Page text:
Linda Ferrell:

        Another key indicator is inventories, with the largest retailers in the U.S. reporting inventories well below levels reported at this same time last year. That points to an industry getting better aligned with expected demand as compared to prior overstocked years.

        Add to that the continuing reports of customers openly complaining about inflated prices, lack of product availability, supply chain disruptions and a general hesitation from both consumers and workers alike to spend time in stores due to reported instances of violence.

        And it turns out that not everyone wants to go back to in-store shopping or malls. Online sales continue to increase and support an increasingly popular lifestyle that offers 24-hour shopping from home. And, the 10,000 pound gorilla in the room is Amazon, with global sales of $514 billion in 2022.


        What role does shoplifting, employee theft and other operational losses – collectively referred to as “shrink” – play here?
        Linda Ferrell:

        Shrink is a retail industry financial metric encompassing a wide range of product loss factors experienced along literally every step of vast retail supply chains – from product sourcing and shipping to stocking, sales, shoplifting, employee theft and even product returns. According to a recent National Retail Federation report, losses from shrink totaled $112.1 billion last year, up almost 20% from the previous year.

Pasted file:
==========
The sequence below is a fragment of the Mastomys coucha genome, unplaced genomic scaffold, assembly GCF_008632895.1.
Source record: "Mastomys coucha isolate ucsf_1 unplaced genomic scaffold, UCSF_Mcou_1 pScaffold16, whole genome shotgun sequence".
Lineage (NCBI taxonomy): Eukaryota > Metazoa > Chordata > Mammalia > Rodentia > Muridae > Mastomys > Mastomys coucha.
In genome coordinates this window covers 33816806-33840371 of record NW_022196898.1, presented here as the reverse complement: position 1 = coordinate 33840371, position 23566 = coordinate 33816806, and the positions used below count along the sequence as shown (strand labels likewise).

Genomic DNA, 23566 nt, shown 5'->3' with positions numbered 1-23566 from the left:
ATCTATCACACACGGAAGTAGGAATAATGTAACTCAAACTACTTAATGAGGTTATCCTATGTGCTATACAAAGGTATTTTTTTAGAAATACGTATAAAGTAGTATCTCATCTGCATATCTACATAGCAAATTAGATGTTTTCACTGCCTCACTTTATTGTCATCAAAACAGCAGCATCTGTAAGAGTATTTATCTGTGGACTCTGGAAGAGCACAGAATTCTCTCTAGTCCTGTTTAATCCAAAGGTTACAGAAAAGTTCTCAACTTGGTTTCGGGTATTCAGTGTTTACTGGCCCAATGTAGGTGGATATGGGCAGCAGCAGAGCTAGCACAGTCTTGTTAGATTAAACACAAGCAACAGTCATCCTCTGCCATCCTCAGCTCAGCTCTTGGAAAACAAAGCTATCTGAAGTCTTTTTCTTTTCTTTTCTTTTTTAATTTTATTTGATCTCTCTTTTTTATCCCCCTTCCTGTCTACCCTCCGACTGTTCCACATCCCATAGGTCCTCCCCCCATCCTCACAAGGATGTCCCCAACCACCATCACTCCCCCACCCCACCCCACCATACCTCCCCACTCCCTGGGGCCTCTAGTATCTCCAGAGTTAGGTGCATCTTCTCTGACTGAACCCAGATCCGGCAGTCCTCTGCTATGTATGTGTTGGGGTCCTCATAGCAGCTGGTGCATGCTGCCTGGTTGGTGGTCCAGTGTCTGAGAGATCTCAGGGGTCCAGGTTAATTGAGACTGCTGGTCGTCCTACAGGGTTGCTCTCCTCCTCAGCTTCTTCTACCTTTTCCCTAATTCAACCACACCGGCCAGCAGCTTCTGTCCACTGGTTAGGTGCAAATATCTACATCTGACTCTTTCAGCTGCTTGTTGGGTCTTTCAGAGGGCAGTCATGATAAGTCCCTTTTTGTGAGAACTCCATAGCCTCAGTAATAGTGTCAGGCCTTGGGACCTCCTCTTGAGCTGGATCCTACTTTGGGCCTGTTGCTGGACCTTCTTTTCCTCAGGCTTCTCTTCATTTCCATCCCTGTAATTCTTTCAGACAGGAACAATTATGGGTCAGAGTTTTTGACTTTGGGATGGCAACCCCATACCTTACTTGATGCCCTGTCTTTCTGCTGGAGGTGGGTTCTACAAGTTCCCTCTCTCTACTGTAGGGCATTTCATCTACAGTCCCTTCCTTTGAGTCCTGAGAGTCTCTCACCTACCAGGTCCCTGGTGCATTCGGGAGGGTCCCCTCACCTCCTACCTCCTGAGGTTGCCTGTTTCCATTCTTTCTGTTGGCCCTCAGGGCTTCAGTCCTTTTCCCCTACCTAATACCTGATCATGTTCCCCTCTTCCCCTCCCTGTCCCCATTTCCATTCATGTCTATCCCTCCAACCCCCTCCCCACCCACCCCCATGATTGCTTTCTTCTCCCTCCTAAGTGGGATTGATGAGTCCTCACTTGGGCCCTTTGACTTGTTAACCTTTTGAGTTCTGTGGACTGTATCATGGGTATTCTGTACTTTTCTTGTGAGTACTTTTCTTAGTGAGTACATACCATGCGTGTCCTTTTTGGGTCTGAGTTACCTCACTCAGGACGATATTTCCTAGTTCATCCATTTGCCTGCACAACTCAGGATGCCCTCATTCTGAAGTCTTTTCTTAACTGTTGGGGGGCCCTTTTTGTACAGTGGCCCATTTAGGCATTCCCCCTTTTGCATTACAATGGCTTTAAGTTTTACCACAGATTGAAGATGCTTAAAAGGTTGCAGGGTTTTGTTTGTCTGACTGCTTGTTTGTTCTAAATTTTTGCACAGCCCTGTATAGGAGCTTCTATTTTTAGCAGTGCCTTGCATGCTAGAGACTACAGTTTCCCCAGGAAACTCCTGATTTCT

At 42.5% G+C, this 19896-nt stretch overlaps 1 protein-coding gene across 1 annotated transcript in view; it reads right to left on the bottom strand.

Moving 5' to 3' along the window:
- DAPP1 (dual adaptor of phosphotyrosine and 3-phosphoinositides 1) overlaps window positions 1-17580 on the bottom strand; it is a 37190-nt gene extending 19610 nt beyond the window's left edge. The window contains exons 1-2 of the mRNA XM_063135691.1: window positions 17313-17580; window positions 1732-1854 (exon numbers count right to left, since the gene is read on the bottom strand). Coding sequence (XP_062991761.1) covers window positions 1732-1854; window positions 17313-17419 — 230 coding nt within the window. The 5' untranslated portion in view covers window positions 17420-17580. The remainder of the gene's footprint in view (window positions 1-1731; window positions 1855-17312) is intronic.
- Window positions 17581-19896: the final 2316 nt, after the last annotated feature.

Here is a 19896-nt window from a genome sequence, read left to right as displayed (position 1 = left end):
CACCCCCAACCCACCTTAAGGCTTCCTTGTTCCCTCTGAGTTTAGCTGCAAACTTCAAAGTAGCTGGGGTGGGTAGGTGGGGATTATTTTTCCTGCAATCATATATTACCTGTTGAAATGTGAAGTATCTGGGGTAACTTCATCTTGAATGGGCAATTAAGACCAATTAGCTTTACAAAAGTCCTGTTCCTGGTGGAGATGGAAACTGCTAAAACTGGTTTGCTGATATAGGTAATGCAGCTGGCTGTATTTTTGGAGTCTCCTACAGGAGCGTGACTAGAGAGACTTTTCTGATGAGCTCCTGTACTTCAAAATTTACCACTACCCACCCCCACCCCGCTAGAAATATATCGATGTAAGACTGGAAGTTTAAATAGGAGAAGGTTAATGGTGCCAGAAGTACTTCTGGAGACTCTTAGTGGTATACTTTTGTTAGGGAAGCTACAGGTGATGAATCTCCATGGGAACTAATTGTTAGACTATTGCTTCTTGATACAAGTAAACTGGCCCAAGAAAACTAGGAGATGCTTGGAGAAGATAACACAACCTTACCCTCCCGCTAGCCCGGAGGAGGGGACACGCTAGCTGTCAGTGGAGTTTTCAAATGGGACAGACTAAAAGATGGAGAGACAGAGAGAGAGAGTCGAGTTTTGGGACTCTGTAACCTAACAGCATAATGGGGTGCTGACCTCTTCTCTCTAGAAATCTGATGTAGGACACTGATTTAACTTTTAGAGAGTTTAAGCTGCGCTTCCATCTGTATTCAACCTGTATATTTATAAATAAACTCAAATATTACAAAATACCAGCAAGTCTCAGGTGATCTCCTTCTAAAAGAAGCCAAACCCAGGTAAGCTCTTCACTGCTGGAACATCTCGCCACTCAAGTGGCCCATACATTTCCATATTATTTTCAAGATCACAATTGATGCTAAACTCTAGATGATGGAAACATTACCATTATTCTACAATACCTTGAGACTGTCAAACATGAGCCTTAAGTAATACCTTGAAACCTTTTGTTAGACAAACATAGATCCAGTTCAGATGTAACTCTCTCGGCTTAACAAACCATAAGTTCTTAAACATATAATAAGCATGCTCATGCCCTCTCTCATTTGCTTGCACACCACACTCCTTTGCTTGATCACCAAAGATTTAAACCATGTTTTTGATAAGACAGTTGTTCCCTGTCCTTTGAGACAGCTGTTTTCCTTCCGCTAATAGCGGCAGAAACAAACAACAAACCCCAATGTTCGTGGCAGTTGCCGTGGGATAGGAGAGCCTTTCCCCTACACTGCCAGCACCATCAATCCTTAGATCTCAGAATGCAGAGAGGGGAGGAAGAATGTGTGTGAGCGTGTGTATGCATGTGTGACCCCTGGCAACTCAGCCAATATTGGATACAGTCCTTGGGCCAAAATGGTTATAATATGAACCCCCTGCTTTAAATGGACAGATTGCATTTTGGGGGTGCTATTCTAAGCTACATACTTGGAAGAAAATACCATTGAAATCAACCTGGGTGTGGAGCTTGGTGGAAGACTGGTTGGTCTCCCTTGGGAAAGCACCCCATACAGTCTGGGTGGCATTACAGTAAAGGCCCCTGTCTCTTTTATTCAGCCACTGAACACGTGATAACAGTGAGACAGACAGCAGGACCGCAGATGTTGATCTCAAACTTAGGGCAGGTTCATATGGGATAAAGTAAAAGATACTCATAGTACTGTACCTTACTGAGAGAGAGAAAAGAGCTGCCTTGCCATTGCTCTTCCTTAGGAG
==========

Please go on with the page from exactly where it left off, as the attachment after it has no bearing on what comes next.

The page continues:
Theft accounted for nearly two-thirds of that shrink, which is on par with percentages from recent years. Interestingly, external theft – shoplifting, robberies and grab-and-go attacks – represented only a little more than half (~$40 billion) of overall theft compared to employee theft (~$33 billion), with process control failures and errors (~$30 billion) making up the lion’s share of the rest.

        At the same time, the rising cost of doing business in locations targeted by gangs and the impact of other forms of fraud and theft have caused retailers to carefully evaluate where they can profitably operate stores. Theft mitigation systems and tactics are costly and cumbersome to implement, with a relatively low rate of return and employee disruptions that many retailers simply can’t justify.

        O.C. Ferrell:

        There is one area where theft mitigation efforts do show promise – the use of artificial intelligence (AI) to help retailers identify shoplifters before they steal. Video footage of shoplifters from when they first enter a store generate a database of behaviors, facial expressions and other markers that can give security experts a jump on these crimes before they occur.


        With more than 55% of shrink attributable to internal factors, what role can in-store employees play in finding viable solutions here?